Remembering that the system is at its equilibrium state and the velocity signal is more or less periodic. For this reason, the following integral diverges:

$\int_{-\infty}^{\infty} \vec v(t+t')\cdot \vec v(t')dt'$

Noting that the DOS function is a Dirac delta function, at $\omega = \omega_s$, the the DOS should indeed diverge. However, since we only care about the difference of the $\rho$ with different $\omega$s in our final plots, instead of using the Fourier transform, we can re-write the integral as:

$\frac{1}{N_{t'}} \sum_{t'=0}^{N_{t'}} \vec v(t+t')\cdot \vec v(t'),$

where, $N_{t^{\prime}}$ is the number of time points we have. This expression can also be seen as an averaged velocity autocorrelation function:

\begin{aligned} C_{v}(t) &= \frac{1}{N} \sum_{t'=0}^N \vec v(t+t')\cdot \vec v(t')\\ &= \braket{\vec v(t)\cdot \vec v(0)} \end{aligned} \tag{7}

Alternatively, we can re-normalize this autocorrelation function by doing something like:

$C_{v}(t) = \frac{\braket{\vec v(t)\cdot \vec v(0)}}{\braket{\vec v(0)\cdot \vec v(0)}},$

Which, normalizes the maximum correlation to $1$. This is what you see in, e.g. 10.1016/j.cpc.2011.04.019 or, 10.1039/c8nr07373b.

Inserting Eq. 7 into Eq. 6, we get:

$\rho(\omega) = \frac{1}{3Nk_BT}\ \sum_j \int_{-\infty}^{\infty} \braket{v_j(t'')\cdot v_j(0)} e^{i\omega(t'')} dt''. \tag{8}$

With Eq. 8, noting the decreasing nature of the velocity autocorrelation function so that the integral always converges, we see that if we have the knowledge of the velocity of each atom across a period of time (since we cannot do infinity, a we need to have a cut-off time for the integral), we can calculate the phonon density of states.

In practice, Eq. 8 should be rewrite in a discrete form as:

$\rho(\omega) = \frac{1}{3Nk_BT}\ \sum_j \frac{1}{N_{t''}} \sum_{t''=0}^{N_{t''}} \braket{v_j(t'')\cdot v_j(0)} e^{i\omega(t'')}. \tag{9}$

For periodic systems, the phonon bandstructure can also be interpreted as phonon DOS at each $k$ point. To obtain this “spectrum” function. we need to Fourier transform the velocity function with respect to the unit cell vectors. For example, lets say we have calculated a $\sqrt{N}\times\sqrt{N}\times\sqrt{N}$ supercell (so that we have a total of $N$ unit cells): Here, we label the atoms in each cell with $j$ (again a composite label with three direction added) and the unit cell position is expressed as $\vec R$ so that the velocity of atom $j$ at cell $\vec R$ (in three direction) is:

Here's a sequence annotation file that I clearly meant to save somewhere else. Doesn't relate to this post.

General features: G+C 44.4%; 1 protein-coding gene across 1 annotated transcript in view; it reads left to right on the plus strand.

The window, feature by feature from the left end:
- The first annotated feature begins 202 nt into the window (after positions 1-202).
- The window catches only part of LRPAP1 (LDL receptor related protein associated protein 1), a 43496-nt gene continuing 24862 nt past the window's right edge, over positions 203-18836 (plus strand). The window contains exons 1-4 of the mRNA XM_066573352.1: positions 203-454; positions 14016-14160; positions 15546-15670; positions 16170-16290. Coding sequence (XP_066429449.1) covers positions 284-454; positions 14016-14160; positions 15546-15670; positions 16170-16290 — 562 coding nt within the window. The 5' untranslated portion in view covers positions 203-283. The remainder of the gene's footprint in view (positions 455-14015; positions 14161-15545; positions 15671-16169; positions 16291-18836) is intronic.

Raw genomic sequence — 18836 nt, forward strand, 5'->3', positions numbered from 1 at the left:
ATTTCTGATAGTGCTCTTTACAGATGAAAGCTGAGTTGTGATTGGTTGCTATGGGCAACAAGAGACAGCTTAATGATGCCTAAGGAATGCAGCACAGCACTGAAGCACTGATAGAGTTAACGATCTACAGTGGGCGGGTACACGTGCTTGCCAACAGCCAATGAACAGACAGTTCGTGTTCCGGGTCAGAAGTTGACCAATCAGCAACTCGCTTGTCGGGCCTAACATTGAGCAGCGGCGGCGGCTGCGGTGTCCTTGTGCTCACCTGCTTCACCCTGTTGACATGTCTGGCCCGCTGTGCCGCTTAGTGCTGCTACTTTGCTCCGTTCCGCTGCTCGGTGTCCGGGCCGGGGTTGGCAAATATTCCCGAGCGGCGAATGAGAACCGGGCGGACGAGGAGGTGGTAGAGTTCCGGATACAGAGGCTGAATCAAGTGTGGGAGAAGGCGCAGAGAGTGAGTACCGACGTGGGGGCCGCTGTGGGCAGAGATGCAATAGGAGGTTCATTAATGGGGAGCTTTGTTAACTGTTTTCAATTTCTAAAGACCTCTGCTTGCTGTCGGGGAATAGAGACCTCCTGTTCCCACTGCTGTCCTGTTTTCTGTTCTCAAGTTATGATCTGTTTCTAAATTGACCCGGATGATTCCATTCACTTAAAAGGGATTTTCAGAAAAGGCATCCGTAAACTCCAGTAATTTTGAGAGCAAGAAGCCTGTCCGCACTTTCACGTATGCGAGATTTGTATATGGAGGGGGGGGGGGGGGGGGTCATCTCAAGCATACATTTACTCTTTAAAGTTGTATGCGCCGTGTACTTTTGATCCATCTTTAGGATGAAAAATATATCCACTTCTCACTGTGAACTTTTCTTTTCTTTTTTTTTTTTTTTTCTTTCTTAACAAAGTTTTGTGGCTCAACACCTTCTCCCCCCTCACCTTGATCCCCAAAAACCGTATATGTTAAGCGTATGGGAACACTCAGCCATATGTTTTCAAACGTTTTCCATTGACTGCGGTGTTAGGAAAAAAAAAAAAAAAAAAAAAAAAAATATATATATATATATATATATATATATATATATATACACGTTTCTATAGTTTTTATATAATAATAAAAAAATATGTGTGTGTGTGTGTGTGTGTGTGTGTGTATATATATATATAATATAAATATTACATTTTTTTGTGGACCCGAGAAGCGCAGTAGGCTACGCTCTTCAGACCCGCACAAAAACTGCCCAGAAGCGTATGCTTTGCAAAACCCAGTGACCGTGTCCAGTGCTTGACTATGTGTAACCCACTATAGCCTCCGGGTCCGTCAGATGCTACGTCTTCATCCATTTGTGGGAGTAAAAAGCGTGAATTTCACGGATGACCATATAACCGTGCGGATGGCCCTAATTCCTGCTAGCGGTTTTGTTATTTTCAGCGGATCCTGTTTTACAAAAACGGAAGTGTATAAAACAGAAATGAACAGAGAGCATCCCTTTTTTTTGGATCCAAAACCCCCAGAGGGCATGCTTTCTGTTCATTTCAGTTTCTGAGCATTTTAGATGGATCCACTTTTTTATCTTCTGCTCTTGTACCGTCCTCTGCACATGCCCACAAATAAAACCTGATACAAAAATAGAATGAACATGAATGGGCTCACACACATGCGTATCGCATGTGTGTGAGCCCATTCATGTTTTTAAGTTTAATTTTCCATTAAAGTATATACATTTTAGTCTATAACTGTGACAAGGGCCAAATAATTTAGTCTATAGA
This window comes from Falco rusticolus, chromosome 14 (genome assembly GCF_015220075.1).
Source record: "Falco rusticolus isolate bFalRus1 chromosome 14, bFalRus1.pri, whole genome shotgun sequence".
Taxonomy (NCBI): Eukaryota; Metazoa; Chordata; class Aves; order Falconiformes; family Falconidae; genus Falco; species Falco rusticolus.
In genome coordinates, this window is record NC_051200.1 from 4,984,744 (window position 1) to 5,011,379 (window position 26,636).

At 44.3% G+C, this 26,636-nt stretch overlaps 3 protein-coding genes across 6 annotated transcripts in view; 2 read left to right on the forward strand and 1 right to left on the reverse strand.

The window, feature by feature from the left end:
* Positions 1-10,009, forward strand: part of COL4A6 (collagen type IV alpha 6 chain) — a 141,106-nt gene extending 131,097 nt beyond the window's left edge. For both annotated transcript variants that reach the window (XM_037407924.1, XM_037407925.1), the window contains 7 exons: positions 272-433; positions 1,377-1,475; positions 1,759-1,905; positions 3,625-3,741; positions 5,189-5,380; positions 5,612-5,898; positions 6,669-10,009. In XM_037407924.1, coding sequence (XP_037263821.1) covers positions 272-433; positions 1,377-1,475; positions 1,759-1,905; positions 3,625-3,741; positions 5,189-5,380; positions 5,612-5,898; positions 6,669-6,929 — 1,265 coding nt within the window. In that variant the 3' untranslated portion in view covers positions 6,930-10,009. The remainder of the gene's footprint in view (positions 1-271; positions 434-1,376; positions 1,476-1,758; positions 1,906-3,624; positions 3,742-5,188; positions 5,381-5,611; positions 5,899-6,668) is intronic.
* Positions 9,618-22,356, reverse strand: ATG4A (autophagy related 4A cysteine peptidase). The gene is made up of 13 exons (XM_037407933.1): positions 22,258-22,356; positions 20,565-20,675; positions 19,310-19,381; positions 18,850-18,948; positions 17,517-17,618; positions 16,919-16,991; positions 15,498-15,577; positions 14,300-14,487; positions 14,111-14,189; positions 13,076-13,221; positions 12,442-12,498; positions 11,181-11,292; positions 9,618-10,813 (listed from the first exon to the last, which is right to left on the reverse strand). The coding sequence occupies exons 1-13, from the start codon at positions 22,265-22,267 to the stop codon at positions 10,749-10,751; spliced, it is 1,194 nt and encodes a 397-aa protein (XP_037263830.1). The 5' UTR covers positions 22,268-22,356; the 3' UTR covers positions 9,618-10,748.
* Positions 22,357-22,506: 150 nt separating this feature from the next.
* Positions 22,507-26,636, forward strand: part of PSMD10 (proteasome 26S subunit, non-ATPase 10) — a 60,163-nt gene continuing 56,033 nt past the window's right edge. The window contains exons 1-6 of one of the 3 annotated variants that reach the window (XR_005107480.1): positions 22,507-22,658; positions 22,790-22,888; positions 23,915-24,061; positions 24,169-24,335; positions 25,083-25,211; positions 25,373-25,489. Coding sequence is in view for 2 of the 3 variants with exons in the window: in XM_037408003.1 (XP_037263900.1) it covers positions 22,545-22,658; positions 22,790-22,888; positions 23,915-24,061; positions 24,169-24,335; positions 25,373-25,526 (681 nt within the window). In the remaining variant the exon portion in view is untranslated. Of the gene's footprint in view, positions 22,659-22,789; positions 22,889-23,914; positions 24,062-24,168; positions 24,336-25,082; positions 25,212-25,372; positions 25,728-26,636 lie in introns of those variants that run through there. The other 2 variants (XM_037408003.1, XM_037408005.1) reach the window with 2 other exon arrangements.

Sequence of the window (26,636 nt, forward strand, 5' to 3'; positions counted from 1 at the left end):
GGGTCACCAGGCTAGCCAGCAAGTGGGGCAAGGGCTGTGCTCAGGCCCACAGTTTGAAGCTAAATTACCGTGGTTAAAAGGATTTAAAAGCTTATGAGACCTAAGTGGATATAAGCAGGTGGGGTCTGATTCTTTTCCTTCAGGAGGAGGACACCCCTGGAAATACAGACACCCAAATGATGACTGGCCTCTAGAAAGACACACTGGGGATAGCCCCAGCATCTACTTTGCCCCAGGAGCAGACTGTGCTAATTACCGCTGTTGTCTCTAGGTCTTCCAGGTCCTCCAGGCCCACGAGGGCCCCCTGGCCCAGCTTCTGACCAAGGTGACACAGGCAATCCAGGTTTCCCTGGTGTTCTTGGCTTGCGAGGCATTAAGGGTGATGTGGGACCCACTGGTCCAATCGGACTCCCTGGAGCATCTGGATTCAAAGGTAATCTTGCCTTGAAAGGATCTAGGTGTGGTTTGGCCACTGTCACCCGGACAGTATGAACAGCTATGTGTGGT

$v_{j}(\vec R, t). \tag{10}$

Fourier (discrete) transform Eq. 9 with respect to $\vec R$, we get:

\begin{aligned} \mathcal{F}[v_{j}(\vec R, t)](\vec k,t) = \frac{1}{\sqrt{N}} \sum_{\vec R} v_j(\vec R,t) e^{i\vec k \vec R} = v_{j}(\vec k, t), \end{aligned} \tag{11}

where we have $N$ unit cell in the supercell.

Using Eq. 10, we can express the phonon DOS at each $\vec k$ point as:

$\rho(\vec k, -\omega) = \frac{1}{3Nk_BT}\ \sum_j \int_{-\infty}^{\infty} \braket{v_{j}(\vec k, t'')\cdot v_{j}(\vec k, 0)} e^{-i\omega(t'')} dt''. \tag{12}$

Physical explanation

Okay, the derivation is nice and easy, but what’s the physics behind?

Let’s consider a single atom that’s vibrating at its equilibrium position. Its velocity vs time can be plotted as: The autocorrelation function $v(t+t^{\prime})v(t^{\prime})$ of this velocity signal at different $t$ is (different colors indicate different $t$s): If we do an average of the autocorrelation by integrating from $0$ to $2\pi$ in time, likewhat we did in Eq. 7, we get: It can be clearly seen that after exactly one period, the correlation is back at it’s maximum. Fourier transforming this averaged velocity autocorrelation function gives exactly the intrinsic vibrating frequency of this vibration mode.

I have wrote a piece of code trying to implement this with velocity files produced by lammps, but I have ran out of vacation time and the code is not working… hopefully I’ll get time to finish in the future.